US Open Series Interview: Danielle Collins

Collins San Jose R1

By Ashley Marshall/

Danielle Collins is up to a career-high No. 35 in the world following an impressive season that has seen her turn in a string of impressive results on the American hard courts from Newport Beach to Miami. spoke with the 24-year-old, who reached the final at the Mubadala Silicon Valley Classic and is playing the Connecticut Open in New Haven this week, about her breakout season. After you cracked the Top 100 this spring after a deep run at Indian Wells, you said that Top 50 was the goal for the year. You’re No. 35 now. Has success happened a little quicker than even you expected?

Danielle Collins: Yeah, I think it’s obvious that I definitely got a lot of success that I hadn’t expected right away, but it’s a good problem to have. What have you been doing differently that has led to this success?

Danielle Collins: Honestly, I don’t think I’ve been doing anything differently. I think the only thing that’s different is I’m not playing $25Ks in the middle of nowhere and getting 50 points for winning seven matches. Now I’m playing these tournaments where I win one match and get 50 points and so I’m putting myself in a better position to keep getting a lot of points and continue to build my ranking . Before, it was a lot harder because I wasn’t getting into these big tournaments. So many people say that, “Oh, you’re 24 and you didn’t turn pro when you were 15 and crack the Top 100 by the time you were 18,” but the reality is I turned pro only two years ago and I think that to get this far at this point has been exceptional for me. Nobody’s getting into the Top 100 overnight. You have to go to a lot of places you don’t want to go and you lose a lot of money along the way. It’s a long process but you have to keep with it. Your best results have been on American hard courts: Newport Beach, Indian Wells, Miami, San Jose. What is it about these courts that suits your game?

Danielle Collins: I think playing on gritty hard courts, I grew up playing on hard courts. That’s my most comfortable surface, clearly. It’s always nice playing in the States and playing in your home country where everybody speaks your language and everyone is cheering you on along the way. Growing up with your father playing on hard courts in St. Petersburg, Fla., can you speak to how your love of tennis grew from a young age?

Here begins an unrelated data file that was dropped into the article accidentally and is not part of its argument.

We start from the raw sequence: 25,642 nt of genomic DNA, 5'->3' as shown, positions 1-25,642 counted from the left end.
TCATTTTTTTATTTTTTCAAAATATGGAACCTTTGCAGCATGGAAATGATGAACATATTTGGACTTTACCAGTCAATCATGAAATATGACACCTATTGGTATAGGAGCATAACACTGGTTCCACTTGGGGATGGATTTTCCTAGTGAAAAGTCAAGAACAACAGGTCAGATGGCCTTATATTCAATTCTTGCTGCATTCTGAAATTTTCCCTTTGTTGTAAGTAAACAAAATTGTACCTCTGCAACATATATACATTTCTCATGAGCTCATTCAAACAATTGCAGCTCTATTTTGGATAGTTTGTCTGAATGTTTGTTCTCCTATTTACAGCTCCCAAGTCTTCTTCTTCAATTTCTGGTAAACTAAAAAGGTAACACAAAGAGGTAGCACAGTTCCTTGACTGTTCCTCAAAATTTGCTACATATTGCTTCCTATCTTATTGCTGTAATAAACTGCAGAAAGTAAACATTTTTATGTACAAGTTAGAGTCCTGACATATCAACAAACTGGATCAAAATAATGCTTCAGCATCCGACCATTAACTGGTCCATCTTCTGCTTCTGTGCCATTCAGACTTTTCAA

Danielle Collins: I think when I was growing up, I was in a very organic setting. Tennis was something that started off just for fun and we were close to a couple different public courts and I’d go over and hit against the wall and play against older people. I just ignored it. As I got better and better, my parents would take me to different places and different coaches to see what they could do with their little ball of energy, but the biggest thing was that I enjoyed it from a young age. I didn’t really care who I was playing against. You could put me on a court by myself and I’d hit serves for hours and hours. What was the thought process in going to college instead of turning pro right away and why was college so important to you?

Danielle Collins: It’s so expensive to play tennis for a living. Unless you’re top 100, you barely break even with what you’re spending, so it was a no-brainer for me. I wanted to go to college, neither of my parents went to college, and I wanted a degree to fall back on. I was pretty bright growing up and confident in my abilities as a student. I felt like it was more in my wheelhouse to have a backup plan rather than just turn pro at a young age. You’re playing at the Connecticut Open in New Haven this week then it’s the US Open. How excited are you?

Danielle Collins: Each year that I’ve been at the US Open it’s been a different experience. The first time I was in college and had a great match against Halep taking a set off her, but obviously I had no aspirations at that point to be turning pro because I was still finishing my degree. The second time, it was a lot different being done with school and playing as a professional, tend then last year playing as a qualifier totally different experience from two years before that. Now playing as a Top 35 player will be another different experience, but a lot of positives to take away from this year going into he US Open and being on my home soil. I’m excited to go there, it’s one of my favorite tournaments! What are your expectations for the tournament and what does success look like?

Danielle Collins: We have some goals that we’re working on, but I’ll take it one match at a time. I’d love to get a first-round win. That’s going to be the first stepping stone. Right now I’m focusing on the Connecticut Open and we’ll see how I do there and hopefully I’ll get a good couple matches under my belt before I head off to New York. How important is it to have all these high-level tournaments in the US Open Series to prepare you for the US Open?

Danielle Collins: It’s crucial. All of the top players want to be able to have these events to prepare and to get the matches and get comfortable for the American soil. It’s really nice for the American players because there are so many events where they can really put their name and face out there and fans can become more familiarized with then. How hard is the transition from clay to grass to hard courts so quickly in succession from the French Open to the US Open?

Danielle Collins: I had two or three weeks to take a break after Wimbledon and I think the biggest thing is that switching surfaces isn’t the easiest thing for me to do, especially for me who as a junior and growing up never really played on grass, but it’s always a breath of fresh air to go home and play on your favorite surfaces.